As a follow up to a resolution on Pride adopted at the 22-24 July International Conference on Freedom of Expression and Conscience, we ask Pride to do the following:

1) Provide evidence for the serious allegations made against CEMB

2) Make a statement against all laws criminalising homosexuality, apostasy and blasphemy and against incitement to hate and murder by preachers at mosques like the East London mosque

3) Clarify whether by condemning ‘Islamophobia’, Pride meant to side with Islamists supporting the judicial murder of ex-Muslims and gay men

4)  Affirm CEMB’s continued presence at Pride in London to show that they side with dissenters and those defending the right to think, live and love as they choose.

Thankfully, as you point out, you don’t have a role in making “a legal judgement about offense or freedom of speech.” If you did, you would have already imposed de facto blasphemy laws on those of us who have fled de jure blasphemy and apostasy laws which call for our murder.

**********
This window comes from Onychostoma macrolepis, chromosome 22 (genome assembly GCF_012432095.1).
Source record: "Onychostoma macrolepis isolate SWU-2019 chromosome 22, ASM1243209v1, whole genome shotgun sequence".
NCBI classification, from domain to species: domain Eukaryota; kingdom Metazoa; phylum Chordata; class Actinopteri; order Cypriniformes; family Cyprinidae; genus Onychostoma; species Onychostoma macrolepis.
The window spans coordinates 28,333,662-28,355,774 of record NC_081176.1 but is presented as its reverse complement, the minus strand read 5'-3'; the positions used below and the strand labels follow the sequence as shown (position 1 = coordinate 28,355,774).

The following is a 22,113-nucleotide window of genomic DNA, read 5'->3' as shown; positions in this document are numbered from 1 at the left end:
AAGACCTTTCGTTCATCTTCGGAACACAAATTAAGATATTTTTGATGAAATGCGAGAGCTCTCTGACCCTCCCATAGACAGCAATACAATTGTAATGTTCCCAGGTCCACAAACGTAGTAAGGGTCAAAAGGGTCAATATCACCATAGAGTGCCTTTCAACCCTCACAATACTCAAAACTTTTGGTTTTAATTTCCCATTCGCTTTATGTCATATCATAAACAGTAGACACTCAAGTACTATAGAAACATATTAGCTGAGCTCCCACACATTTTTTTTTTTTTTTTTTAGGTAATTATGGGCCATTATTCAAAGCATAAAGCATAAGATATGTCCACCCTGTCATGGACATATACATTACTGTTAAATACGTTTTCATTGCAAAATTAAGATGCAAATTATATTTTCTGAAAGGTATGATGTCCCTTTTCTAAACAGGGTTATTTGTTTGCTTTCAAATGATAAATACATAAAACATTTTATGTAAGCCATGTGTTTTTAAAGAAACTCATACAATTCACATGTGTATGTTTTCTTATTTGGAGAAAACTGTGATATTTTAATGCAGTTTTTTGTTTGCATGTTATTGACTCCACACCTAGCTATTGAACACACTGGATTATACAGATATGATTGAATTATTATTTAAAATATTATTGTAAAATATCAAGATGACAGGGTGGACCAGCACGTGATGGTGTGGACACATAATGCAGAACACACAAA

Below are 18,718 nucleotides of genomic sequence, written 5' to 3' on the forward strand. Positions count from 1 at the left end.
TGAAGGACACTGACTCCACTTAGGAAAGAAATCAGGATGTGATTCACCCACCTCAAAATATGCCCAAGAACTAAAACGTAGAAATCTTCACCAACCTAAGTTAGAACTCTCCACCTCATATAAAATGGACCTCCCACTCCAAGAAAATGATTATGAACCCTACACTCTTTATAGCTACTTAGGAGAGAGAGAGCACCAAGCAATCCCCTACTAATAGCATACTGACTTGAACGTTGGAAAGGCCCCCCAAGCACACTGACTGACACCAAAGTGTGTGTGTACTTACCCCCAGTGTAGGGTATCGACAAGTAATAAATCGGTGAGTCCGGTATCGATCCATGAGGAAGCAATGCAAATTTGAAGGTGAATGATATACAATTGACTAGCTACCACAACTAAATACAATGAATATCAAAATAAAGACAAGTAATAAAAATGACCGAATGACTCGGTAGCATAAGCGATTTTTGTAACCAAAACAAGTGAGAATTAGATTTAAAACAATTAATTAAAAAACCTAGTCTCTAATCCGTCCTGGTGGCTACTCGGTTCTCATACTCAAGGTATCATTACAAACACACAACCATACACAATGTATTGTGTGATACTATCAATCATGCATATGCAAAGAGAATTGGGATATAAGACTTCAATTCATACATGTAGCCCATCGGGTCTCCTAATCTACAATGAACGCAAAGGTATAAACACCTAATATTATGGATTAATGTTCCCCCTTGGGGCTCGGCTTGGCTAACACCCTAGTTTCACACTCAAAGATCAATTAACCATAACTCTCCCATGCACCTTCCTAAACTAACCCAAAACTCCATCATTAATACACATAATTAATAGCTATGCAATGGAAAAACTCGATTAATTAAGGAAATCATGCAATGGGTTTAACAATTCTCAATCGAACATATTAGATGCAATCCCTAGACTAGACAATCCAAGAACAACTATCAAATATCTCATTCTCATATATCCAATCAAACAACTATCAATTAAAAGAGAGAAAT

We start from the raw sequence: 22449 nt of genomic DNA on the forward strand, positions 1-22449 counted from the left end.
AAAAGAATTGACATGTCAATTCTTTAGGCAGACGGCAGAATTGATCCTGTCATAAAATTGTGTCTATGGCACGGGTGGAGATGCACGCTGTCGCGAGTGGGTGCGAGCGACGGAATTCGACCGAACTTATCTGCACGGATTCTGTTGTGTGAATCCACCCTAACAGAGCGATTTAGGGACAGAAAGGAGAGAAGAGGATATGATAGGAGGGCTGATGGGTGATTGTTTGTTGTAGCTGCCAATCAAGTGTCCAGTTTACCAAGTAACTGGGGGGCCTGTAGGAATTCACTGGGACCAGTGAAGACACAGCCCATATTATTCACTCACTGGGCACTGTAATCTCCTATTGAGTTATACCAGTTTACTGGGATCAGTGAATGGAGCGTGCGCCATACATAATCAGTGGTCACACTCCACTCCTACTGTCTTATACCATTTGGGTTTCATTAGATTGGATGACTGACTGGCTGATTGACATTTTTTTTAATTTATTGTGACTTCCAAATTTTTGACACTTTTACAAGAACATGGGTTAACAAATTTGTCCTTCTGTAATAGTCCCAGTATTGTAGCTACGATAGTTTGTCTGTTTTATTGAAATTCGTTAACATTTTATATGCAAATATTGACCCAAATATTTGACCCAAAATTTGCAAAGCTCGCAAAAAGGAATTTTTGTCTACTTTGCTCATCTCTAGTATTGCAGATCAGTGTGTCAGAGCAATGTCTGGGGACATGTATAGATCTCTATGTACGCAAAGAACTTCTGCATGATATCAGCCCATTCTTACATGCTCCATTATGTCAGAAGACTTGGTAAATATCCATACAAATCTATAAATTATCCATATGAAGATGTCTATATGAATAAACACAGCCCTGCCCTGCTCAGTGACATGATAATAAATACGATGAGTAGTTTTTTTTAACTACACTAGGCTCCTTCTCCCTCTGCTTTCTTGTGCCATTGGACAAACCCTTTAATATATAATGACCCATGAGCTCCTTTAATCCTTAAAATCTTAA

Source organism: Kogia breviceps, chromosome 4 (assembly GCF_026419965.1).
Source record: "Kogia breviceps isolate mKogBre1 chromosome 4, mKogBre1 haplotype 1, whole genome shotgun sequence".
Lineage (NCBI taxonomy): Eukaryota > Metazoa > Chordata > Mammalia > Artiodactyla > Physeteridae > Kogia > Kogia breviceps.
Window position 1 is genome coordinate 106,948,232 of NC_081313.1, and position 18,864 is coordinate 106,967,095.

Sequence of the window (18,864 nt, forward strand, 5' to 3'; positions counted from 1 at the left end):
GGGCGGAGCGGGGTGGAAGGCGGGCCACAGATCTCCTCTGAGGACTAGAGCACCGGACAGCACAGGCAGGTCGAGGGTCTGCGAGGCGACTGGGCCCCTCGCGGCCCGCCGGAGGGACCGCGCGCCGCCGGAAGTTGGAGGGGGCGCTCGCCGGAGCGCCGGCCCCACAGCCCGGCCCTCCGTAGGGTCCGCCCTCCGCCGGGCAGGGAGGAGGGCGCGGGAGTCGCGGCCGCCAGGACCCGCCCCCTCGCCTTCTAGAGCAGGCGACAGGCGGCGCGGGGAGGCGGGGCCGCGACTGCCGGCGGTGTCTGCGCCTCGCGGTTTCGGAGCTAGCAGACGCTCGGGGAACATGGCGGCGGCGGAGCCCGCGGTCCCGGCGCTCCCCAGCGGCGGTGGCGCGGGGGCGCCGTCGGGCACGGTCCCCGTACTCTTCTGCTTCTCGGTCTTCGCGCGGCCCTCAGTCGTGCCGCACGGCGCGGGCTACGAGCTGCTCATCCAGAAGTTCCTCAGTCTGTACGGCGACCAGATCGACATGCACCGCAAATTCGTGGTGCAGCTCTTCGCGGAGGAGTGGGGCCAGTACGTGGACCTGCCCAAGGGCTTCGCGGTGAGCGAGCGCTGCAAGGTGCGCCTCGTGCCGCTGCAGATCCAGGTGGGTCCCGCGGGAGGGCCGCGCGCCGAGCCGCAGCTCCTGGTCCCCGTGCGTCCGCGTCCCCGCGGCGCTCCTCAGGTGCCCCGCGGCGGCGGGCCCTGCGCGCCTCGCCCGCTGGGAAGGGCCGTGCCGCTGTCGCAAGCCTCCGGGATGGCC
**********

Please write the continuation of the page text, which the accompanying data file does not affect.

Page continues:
You do, however, have the chance to do the right thing. Whether you do is another matter.

Sincerely

Maryam Namazie
CEMB Spokesperson
Daniel Fitzgerald
CEMB Pride Organiser

LETTER FROM PRIDE IN LONDON

21 July 2017

Dear Mr Fitzgerald,

Thank you very much for your email.

As you are aware, we have received a number of complaints regarding some of the placards your group chose to carry during the Pride in London parade.

 

At its heart, Pride is a movement of acceptance, diversity and unity – a safe place that celebrates difference and rejects intolerance.

Our parade has always been a home to protest, and not just to celebrate, which means we are used to seeing conflicting points of view. The tolerance, acceptance and recognition that we demand for ourselves as LGBT+ people, can only happen if we are also prepared to offer those whose opinions we don’t agree with the same courtesy.

It is also incredibly important to Pride in London that groups are able to use our platform to protest, to challenge authority and stand up for all LGBT+ rights. It is especially important that groups are able to challenge governments and states that continue to persecute, torture, imprison and even kill people simply because of their sexuality.